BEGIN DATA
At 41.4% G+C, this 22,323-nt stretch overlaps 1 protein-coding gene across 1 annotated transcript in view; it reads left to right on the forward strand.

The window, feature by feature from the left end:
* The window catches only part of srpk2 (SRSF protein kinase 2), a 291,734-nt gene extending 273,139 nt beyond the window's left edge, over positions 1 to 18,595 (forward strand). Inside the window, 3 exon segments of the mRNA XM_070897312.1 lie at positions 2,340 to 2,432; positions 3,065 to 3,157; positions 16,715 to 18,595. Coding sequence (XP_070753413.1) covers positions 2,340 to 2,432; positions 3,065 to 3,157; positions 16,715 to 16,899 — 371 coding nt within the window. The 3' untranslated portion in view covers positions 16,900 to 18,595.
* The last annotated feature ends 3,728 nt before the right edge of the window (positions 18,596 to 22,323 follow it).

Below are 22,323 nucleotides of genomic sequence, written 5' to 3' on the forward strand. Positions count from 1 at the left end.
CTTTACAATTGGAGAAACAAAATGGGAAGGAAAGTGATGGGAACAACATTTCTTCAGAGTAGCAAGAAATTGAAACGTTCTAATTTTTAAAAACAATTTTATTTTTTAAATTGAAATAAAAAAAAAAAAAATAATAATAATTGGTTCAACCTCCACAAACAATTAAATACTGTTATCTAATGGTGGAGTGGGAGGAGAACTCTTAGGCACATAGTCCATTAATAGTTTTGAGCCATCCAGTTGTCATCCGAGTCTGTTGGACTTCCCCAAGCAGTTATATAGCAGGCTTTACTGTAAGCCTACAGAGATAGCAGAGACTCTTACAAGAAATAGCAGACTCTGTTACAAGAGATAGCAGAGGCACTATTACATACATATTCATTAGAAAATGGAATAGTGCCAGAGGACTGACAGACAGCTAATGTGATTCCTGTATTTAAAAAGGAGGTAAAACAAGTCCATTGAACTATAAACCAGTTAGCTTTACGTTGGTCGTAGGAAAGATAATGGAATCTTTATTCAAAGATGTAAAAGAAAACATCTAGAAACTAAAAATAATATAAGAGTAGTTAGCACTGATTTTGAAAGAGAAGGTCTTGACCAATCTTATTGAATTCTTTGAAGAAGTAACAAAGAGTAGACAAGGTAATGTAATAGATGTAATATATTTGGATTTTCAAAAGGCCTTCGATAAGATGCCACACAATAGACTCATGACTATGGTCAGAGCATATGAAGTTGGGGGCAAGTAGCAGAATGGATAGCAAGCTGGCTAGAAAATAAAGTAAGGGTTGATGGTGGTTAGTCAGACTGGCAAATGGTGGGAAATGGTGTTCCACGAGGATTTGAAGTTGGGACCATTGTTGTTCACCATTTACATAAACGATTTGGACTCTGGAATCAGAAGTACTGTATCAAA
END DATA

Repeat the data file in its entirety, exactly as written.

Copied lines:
At 41.4% G+C, this 22,323-nt stretch overlaps 1 protein-coding gene across 1 annotated transcript in view; it reads left to right on the forward strand.

The window, feature by feature from the left end:
* The window catches only part of srpk2 (SRSF protein kinase 2), a 291,734-nt gene extending 273,139 nt beyond the window's left edge, over positions 1 to 18,595 (forward strand). Inside the window, 3 exon segments of the mRNA XM_070897312.1 lie at positions 2,340 to 2,432; positions 3,065 to 3,157; positions 16,715 to 18,595. Coding sequence (XP_070753413.1) covers positions 2,340 to 2,432; positions 3,065 to 3,157; positions 16,715 to 16,899 — 371 coding nt within the window. The 3' untranslated portion in view covers positions 16,900 to 18,595.
* The last annotated feature ends 3,728 nt before the right edge of the window (positions 18,596 to 22,323 follow it).

Below are 22,323 nucleotides of genomic sequence, written 5' to 3' on the forward strand. Positions count from 1 at the left end.
CTTTACAATTGGAGAAACAAAATGGGAAGGAAAGTGATGGGAACAACATTTCTTCAGAGTAGCAAGAAATTGAAACGTTCTAATTTTTAAAAACAATTTTATTTTTTAAATTGAAATAAAAAAAAAAAAAATAATAATAATTGGTTCAACCTCCACAAACAATTAAATACTGTTATCTAATGGTGGAGTGGGAGGAGAACTCTTAGGCACATAGTCCATTAATAGTTTTGAGCCATCCAGTTGTCATCCGAGTCTGTTGGACTTCCCCAAGCAGTTATATAGCAGGCTTTACTGTAAGCCTACAGAGATAGCAGAGACTCTTACAAGAAATAGCAGACTCTGTTACAAGAGATAGCAGAGGCACTATTACATACATATTCATTAGAAAATGGAATAGTGCCAGAGGACTGACAGACAGCTAATGTGATTCCTGTATTTAAAAAGGAGGTAAAACAAGTCCATTGAACTATAAACCAGTTAGCTTTACGTTGGTCGTAGGAAAGATAATGGAATCTTTATTCAAAGATGTAAAAGAAAACATCTAGAAACTAAAAATAATATAAGAGTAGTTAGCACTGATTTTGAAAGAGAAGGTCTTGACCAATCTTATTGAATTCTTTGAAGAAGTAACAAAGAGTAGACAAGGTAATGTAATAGATGTAATATATTTGGATTTTCAAAAGGCCTTCGATAAGATGCCACACAATAGACTCATGACTATGGTCAGAGCATATGAAGTTGGGGGCAAGTAGCAGAATGGATAGCAAGCTGGCTAGAAAATAAAGTAAGGGTTGATGGTGGTTAGTCAGACTGGCAAATGGTGGGAAATGGTGTTCCACGAGGATTTGAAGTTGGGACCATTGTTGTTCACCATTTACATAAACGATTTGGACTCTGGAATCAGAAGTACTGTATCAAA